One way to understand a concept is to contrast it with its opposite. For the psychoanalyst Verhaeghe, narcissism is the counterpart of melancholia. Narcissism implies completeness and omnipotence. It harks back to the identification with the almighty mother. She is almighty because she can give what the child lacks. During the oedipal period, this identification disappears. Melancholia implies loss and helplessness.
The failure of the original fantasy of omnipotence is the inevitable failure of the father and the safety that he was meant to guarantee; there is in fact no final phallic guarantee whatever. Consequently, a typically neurotic reaction is the endless search for a substitute, creating a series of imaginary fathers. This leads to secondary narcissism and stays within the realm of phallic thinking.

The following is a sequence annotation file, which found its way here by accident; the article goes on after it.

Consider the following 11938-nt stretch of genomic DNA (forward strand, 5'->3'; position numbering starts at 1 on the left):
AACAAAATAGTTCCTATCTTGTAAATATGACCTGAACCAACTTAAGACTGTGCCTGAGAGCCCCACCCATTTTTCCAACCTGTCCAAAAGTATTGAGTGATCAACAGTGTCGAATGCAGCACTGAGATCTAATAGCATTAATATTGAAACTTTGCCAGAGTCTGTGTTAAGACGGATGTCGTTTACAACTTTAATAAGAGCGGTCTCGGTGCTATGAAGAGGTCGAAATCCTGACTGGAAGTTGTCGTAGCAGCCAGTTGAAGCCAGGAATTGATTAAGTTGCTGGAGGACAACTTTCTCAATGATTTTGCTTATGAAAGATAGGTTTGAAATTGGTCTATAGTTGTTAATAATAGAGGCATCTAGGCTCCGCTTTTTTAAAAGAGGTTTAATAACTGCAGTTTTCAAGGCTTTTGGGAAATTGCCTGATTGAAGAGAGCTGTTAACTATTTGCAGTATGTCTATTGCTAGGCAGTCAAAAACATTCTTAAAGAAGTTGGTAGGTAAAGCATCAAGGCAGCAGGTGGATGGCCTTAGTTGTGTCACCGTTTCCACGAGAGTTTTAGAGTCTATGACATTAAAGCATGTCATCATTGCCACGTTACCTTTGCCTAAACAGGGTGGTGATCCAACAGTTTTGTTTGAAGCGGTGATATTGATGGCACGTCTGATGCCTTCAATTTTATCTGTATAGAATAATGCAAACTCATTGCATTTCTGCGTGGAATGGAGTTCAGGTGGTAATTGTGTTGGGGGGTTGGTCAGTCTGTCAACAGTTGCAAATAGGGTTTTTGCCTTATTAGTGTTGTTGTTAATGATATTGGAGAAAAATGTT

We are accustomed to interpreting these ideas at the level of the individual – the child with his parents, the oedipus complex and so on. When Freud was writing his essays ‘On Narcissism’ and ‘Mourning and Melancholia’, the very same clash was happening on a global scale. Phallic narcissism was brutally shattered by the First World War, and a period of universal mourning followed – the mourning of the father, of The Father. In Verhaeghe’s view, this mourning announced the end of patriarchy, in other words, the end of traditional authority. This compels us to rethink the concept of authority as such.